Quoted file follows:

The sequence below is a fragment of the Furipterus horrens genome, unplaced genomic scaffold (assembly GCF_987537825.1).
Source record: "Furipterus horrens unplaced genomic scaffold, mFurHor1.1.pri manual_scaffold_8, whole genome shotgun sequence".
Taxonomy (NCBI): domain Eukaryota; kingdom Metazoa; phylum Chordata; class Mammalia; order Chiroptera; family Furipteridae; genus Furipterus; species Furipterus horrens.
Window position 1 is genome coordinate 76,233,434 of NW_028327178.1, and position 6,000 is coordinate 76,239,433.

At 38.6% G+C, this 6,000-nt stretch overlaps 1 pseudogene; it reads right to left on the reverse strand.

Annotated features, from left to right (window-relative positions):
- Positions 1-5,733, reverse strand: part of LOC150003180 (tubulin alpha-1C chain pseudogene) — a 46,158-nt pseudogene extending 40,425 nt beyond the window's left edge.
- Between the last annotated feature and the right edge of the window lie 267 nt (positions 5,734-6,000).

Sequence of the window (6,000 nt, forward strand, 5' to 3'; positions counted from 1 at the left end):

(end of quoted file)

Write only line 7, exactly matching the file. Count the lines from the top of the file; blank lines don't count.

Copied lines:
- Positions 1-5,733, reverse strand: part of LOC150003180 (tubulin alpha-1C chain pseudogene) — a 46,158-nt pseudogene extending 40,425 nt beyond the window's left edge.